mJS: converting a C buffer into a JS string

#1

I have a set of C functions which take a pointer to a buffer and a size for that buffer, e.g:

int getString1(char *pBuffer, int size);

The functions all return an integer which indicates success (== 0) or error (!= 0) and place a standard C string into pBuffer, making sure it is terminated within size bytes with a null byte.

I would like to map these into JS functions which return an object containing error (an integer) and value (a JS string), something like:

function getGenericString(fnName) {
    // Create buffer here
    let cCall = ffi(fnName);
    return {
        error: // something like cCall(buffer, lengthOfBuffer),
        value: // convert buffer into JS string somehow here
    };
}

In mJS, how do I create the necessary fixed-length buffer to pass into the C function and what mJS function do I use to turn the null-terminated string that buffer contains into a true JS string?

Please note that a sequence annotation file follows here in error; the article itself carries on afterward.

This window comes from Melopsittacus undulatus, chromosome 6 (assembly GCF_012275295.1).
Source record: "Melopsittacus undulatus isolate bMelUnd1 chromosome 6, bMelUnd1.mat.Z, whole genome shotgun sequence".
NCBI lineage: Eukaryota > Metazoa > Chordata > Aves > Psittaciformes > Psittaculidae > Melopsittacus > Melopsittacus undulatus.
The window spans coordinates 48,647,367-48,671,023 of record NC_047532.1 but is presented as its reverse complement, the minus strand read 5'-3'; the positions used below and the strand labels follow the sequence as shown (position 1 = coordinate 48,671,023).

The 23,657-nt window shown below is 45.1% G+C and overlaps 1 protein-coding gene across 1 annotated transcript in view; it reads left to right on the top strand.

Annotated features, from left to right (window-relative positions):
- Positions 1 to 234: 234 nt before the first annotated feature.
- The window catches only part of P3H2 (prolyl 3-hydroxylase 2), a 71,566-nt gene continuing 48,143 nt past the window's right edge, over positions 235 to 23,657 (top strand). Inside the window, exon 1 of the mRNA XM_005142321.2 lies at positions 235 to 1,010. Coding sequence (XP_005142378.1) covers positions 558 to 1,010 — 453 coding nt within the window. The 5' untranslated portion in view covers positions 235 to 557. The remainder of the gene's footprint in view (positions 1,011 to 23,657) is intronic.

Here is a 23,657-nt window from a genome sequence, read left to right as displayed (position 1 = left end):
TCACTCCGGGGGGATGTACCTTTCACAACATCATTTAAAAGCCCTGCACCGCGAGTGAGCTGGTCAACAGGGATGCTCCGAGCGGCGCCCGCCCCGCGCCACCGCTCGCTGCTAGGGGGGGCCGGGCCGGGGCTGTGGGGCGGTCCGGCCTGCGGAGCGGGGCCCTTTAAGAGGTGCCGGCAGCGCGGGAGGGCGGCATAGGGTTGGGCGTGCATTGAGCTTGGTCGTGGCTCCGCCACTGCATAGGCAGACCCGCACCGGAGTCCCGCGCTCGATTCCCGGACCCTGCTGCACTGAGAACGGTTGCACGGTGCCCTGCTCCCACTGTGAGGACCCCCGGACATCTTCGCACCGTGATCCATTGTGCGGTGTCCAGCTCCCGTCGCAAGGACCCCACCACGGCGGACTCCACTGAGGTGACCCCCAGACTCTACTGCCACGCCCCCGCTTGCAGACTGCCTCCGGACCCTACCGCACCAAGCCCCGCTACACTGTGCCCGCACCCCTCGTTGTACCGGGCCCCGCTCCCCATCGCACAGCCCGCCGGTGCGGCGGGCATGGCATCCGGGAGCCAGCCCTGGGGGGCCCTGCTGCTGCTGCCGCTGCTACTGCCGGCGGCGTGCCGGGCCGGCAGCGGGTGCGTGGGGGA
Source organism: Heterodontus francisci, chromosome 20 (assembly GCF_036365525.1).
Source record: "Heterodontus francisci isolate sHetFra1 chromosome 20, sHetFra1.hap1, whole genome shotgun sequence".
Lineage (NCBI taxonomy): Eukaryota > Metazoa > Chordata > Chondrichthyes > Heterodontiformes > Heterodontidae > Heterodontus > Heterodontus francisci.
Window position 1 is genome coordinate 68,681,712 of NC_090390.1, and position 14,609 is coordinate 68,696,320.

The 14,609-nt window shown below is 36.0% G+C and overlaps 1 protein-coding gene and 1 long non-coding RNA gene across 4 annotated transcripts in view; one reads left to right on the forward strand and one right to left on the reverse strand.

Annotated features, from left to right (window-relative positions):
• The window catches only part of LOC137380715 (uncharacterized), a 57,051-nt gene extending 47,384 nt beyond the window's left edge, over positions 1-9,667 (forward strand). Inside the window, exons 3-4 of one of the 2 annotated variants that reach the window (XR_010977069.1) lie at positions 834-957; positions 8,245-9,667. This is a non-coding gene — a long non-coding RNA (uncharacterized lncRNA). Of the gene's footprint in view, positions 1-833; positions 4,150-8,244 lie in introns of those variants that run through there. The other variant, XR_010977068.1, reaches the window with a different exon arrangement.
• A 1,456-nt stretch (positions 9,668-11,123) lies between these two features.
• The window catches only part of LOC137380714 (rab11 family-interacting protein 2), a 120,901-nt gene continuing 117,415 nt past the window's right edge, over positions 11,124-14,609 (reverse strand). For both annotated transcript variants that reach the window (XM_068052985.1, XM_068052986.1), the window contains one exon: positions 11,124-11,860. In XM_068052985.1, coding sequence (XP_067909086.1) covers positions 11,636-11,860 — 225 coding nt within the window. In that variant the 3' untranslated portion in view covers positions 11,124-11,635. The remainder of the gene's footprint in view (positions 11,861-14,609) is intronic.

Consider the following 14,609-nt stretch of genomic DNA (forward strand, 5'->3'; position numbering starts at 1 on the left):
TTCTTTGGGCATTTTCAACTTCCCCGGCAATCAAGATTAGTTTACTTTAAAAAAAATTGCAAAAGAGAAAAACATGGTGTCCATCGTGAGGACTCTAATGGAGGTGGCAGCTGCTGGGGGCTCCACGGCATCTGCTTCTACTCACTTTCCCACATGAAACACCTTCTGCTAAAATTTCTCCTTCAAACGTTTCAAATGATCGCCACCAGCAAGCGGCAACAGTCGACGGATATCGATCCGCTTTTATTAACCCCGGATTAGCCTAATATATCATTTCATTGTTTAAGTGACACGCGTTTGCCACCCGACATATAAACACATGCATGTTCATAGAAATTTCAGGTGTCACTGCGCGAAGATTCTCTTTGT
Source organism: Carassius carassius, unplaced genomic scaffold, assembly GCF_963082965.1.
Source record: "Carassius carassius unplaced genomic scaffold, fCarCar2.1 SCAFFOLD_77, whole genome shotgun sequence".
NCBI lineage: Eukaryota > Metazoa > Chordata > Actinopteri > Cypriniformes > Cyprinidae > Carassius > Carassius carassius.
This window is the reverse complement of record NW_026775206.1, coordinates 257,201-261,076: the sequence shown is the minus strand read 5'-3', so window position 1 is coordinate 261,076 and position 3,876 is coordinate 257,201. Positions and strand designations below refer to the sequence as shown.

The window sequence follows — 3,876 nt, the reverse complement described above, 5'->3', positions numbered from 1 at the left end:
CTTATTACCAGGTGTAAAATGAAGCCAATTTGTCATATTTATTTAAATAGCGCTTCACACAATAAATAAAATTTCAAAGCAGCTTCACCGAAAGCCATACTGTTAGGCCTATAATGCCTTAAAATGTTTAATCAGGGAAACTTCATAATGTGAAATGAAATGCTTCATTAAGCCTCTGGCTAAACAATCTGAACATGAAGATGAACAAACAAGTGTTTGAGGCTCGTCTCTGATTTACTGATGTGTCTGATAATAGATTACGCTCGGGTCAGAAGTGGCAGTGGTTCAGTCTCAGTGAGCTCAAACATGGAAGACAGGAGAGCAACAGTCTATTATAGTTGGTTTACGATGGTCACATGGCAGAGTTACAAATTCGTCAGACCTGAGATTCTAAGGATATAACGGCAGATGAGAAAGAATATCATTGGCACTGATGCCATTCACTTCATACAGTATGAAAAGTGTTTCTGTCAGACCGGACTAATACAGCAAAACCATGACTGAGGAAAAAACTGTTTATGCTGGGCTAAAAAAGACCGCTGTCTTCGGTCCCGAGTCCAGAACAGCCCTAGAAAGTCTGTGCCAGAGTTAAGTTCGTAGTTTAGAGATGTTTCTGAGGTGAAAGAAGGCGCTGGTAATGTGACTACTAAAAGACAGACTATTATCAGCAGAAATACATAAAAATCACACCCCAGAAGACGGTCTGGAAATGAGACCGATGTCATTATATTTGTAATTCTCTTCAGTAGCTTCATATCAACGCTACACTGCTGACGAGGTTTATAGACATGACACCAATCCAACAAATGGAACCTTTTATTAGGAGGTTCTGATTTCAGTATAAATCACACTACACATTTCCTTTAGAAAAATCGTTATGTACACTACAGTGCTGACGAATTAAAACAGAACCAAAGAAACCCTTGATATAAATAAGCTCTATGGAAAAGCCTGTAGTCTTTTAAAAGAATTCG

#2

I might have an ideea:
C code:

int string_test(char *buf, int buf_len) {
  const char *string = mgos_sys_config_get_app_string();
  if (strlen(string) < buf_len) {
    strcpy(buf, string);
    return 0;
  }
  return -1;
}

mJS code:

load('api_sys.js');

function getGenericString(fnName, buf_len) {
  let strlen = ffi('int strlen(void*)');
  let buf = Sys.malloc(buf_len);
  let cCall = ffi(fnName);
  let ret_val = cCall(buf, buf_len);
  let ret = {error: 0, value: ''};
  if (ret_val === 0) {
    ret.value = mkstr(buf, 0, strlen(buf), true);
  } else {
    ret.error = ret_val;
  }
  Sys.free(buf);

  return ret;
}

function run_tests() {
  let ret = getGenericString('int string_test(void*, int)', 10);
  print(JSON.stringify(ret));
  ret = getGenericString('int string_test(void*, int)', 20);
  print(JSON.stringify(ret));
}

Results:

[May 10 14:06:19.896] {"value":"","error":-1}
[May 10 14:06:19.906] {"value":"123456abcdefgh","error":0}
2 Likes
#3

Aaah, interesting, I’d not noticed the existence of Sys.malloc() and Sys.free(). I had noticed mkstr() but hadn’t figured out how to get a pointer to some memory for it: having a JS-level malloc() and free() is what I needed! I’ll give that a go.

Many thanks for the swift and useful response.